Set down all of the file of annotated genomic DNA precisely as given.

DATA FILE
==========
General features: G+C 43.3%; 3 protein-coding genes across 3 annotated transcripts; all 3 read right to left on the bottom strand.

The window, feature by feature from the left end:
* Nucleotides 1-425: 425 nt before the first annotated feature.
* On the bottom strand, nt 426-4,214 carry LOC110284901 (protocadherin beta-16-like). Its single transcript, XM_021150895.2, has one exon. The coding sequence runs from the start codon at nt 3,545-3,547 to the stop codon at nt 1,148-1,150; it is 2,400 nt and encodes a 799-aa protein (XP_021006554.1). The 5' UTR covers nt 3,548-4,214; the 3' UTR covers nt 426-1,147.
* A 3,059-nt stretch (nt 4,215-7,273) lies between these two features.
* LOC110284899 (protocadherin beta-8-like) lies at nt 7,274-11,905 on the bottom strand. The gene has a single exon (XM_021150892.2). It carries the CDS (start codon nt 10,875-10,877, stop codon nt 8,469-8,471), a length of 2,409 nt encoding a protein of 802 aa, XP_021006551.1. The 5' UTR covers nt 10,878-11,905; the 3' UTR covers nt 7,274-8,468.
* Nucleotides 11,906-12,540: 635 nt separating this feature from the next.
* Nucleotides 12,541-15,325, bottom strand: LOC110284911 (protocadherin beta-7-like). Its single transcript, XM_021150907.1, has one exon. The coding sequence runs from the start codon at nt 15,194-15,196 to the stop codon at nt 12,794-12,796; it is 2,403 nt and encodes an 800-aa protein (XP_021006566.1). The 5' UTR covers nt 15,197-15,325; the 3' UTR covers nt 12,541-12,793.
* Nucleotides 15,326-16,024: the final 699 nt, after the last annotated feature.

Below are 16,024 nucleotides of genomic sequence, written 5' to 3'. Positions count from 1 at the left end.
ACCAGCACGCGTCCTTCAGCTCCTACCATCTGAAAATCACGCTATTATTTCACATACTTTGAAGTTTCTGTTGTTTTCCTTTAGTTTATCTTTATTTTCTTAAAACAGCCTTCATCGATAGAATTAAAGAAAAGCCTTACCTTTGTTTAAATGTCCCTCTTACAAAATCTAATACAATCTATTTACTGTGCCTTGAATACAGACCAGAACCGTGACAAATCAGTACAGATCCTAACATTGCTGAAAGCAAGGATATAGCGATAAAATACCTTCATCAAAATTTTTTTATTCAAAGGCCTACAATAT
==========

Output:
General features: G+C 43.3%; 3 protein-coding genes across 3 annotated transcripts; all 3 read right to left on the bottom strand.

The window, feature by feature from the left end:
* Nucleotides 1-425: 425 nt before the first annotated feature.
* On the bottom strand, nt 426-4,214 carry LOC110284901 (protocadherin beta-16-like). Its single transcript, XM_021150895.2, has one exon. The coding sequence runs from the start codon at nt 3,545-3,547 to the stop codon at nt 1,148-1,150; it is 2,400 nt and encodes a 799-aa protein (XP_021006554.1). The 5' UTR covers nt 3,548-4,214; the 3' UTR covers nt 426-1,147.
* A 3,059-nt stretch (nt 4,215-7,273) lies between these two features.
* LOC110284899 (protocadherin beta-8-like) lies at nt 7,274-11,905 on the bottom strand. The gene has a single exon (XM_021150892.2). It carries the CDS (start codon nt 10,875-10,877, stop codon nt 8,469-8,471), a length of 2,409 nt encoding a protein of 802 aa, XP_021006551.1. The 5' UTR covers nt 10,878-11,905; the 3' UTR covers nt 7,274-8,468.
* Nucleotides 11,906-12,540: 635 nt separating this feature from the next.
* Nucleotides 12,541-15,325, bottom strand: LOC110284911 (protocadherin beta-7-like). Its single transcript, XM_021150907.1, has one exon. The coding sequence runs from the start codon at nt 15,194-15,196 to the stop codon at nt 12,794-12,796; it is 2,403 nt and encodes an 800-aa protein (XP_021006566.1). The 5' UTR covers nt 15,197-15,325; the 3' UTR covers nt 12,541-12,793.
* Nucleotides 15,326-16,024: the final 699 nt, after the last annotated feature.

Below are 16,024 nucleotides of genomic sequence, written 5' to 3'. Positions count from 1 at the left end.
ACCAGCACGCGTCCTTCAGCTCCTACCATCTGAAAATCACGCTATTATTTCACATACTTTGAAGTTTCTGTTGTTTTCCTTTAGTTTATCTTTATTTTCTTAAAACAGCCTTCATCGATAGAATTAAAGAAAAGCCTTACCTTTGTTTAAATGTCCCTCTTACAAAATCTAATACAATCTATTTACTGTGCCTTGAATACAGACCAGAACCGTGACAAATCAGTACAGATCCTAACATTGCTGAAAGCAAGGATATAGCGATAAAATACCTTCATCAAAATTTTTTTATTCAAAGGCCTACAATAT